Earlier today the first case of Ebola diagnosed in the United States was reported. Discovered in Dallas, the affected patient had been traveling in West Africa and was not exhibiting symptoms on return to the United States earlier this month. The patient is presently in what the hospital describes as “strict isolation.”
As the National Institutes of Health and Centers for Disease Control have treated people in the United States who had been infected in Africa, this case is not the first connected to this outbreak that U.S. facilities have dealt with. The key factor for containing the spread of the disease is not only isolation of the patient, but tracking and monitoring of those who have interacted with that patient since entering the country.
That said, I am concerned about panic. The threat of Ebola was used in recent political squabbling over immigration, and others advocated for not transferring infected assistance workers to the United States. I’d be really surprised if this diagnosis was not the source of some overreaction in some quarters.
The United States is in a much better position than the African nations currently suffering from the outbreak and the associated strains on its limited medical infrastructure. The relevant federal agencies have been preparing to deal with Ebola, and can transfer methods used in Africa to a United States context with a very, very small fraction of the thousands of cases currently in Africa.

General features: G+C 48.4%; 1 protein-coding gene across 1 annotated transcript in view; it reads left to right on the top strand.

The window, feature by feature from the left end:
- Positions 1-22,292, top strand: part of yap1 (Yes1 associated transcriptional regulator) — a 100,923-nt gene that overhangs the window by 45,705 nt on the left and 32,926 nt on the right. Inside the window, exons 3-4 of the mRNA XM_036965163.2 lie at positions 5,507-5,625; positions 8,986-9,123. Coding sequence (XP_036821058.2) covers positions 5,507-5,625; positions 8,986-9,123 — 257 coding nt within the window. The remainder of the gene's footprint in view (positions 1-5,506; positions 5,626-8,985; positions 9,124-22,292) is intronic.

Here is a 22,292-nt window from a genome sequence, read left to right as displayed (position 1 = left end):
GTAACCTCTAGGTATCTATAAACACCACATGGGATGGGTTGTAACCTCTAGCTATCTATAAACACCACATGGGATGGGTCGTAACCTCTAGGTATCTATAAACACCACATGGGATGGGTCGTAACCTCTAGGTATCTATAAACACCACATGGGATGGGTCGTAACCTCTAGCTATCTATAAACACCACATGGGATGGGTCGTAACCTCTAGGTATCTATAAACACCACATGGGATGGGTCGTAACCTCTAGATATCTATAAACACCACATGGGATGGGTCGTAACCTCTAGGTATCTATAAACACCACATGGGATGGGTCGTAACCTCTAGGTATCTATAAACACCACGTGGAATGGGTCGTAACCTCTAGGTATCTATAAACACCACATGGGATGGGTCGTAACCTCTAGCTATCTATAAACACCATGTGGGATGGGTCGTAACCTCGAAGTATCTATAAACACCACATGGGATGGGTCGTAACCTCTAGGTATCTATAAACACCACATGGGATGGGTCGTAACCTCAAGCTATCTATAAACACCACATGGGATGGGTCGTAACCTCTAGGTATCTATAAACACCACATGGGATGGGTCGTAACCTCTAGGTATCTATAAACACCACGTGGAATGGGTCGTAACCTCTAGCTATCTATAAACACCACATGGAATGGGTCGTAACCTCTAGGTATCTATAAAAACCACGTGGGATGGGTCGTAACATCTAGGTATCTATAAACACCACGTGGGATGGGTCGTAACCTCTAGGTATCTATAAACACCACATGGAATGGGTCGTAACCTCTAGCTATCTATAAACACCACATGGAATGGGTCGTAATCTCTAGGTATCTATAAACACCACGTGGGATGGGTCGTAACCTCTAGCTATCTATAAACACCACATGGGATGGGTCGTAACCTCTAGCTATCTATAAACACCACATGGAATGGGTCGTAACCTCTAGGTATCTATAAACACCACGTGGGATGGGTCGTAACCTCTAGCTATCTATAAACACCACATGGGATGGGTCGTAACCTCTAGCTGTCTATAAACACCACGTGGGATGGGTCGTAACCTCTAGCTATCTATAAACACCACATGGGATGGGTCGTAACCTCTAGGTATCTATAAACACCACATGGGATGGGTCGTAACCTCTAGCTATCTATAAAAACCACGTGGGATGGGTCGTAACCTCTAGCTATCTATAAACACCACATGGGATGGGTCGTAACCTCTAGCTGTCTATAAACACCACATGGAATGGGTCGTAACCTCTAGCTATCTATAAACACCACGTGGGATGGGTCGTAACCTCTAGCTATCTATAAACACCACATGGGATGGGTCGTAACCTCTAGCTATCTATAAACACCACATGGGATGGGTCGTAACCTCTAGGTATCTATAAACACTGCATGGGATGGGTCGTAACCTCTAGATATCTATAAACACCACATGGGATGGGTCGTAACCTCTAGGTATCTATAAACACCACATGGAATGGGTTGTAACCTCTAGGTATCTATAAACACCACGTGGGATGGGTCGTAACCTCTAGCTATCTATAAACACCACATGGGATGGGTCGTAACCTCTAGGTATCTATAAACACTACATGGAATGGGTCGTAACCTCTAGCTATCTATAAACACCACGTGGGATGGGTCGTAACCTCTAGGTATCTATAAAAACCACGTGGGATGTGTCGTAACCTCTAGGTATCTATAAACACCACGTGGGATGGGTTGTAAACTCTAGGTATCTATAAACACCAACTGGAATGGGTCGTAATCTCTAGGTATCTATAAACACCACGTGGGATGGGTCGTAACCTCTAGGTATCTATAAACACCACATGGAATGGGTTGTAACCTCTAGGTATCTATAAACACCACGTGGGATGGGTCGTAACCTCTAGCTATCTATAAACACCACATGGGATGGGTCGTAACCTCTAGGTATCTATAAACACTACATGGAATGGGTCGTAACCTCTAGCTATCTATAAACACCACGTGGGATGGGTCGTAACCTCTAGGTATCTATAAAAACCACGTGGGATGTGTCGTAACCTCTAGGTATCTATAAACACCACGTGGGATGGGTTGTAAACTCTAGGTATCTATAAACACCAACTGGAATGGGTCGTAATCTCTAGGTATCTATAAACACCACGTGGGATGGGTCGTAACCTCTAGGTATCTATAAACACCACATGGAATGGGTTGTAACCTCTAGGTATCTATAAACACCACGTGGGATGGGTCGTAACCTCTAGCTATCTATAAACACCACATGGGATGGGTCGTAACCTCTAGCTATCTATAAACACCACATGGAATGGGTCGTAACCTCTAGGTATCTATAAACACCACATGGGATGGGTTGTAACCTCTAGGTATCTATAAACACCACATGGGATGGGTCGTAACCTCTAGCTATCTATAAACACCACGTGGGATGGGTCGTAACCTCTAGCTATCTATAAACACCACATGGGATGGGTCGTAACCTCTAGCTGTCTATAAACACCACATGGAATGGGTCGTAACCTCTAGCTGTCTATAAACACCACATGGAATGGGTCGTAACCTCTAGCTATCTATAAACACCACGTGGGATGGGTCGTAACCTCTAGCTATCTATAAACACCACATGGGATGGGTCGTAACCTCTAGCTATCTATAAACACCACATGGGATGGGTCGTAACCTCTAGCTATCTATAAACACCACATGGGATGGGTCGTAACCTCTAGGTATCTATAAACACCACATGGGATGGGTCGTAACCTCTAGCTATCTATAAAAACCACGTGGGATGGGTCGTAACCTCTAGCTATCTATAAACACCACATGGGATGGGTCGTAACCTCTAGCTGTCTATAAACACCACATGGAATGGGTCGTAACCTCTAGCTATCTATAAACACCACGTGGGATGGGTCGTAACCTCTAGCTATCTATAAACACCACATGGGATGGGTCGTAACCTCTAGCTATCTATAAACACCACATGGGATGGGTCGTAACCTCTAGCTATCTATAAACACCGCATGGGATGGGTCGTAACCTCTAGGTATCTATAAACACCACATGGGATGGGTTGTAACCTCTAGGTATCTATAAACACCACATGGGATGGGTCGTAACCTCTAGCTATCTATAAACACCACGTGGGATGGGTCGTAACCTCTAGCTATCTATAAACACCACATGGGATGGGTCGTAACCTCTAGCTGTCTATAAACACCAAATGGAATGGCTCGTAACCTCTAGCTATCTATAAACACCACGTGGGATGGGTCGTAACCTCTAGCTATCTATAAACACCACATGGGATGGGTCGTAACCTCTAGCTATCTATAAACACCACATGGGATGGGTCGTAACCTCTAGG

It won’t be easy, but the U.S. has the tools, the people, and the infrastructure to contain Ebola.
Earlier this month the President’s Council of Advisers on Science and Technology (PCAST) released a report on antibiotic resistance. President Obama asked for the report in 2013 to make practical recommendations for combating the rise of antibiotic resistance which has been keenly felt over the last decade. The report offers three major recommendations for addressing the threat:
- Increasing the surveillance of antibiotic-resistant bacteria.
- Improving the longevity of current antibiotics.
- Increasing the rate at which new antibiotics and other treatments are developed and implemented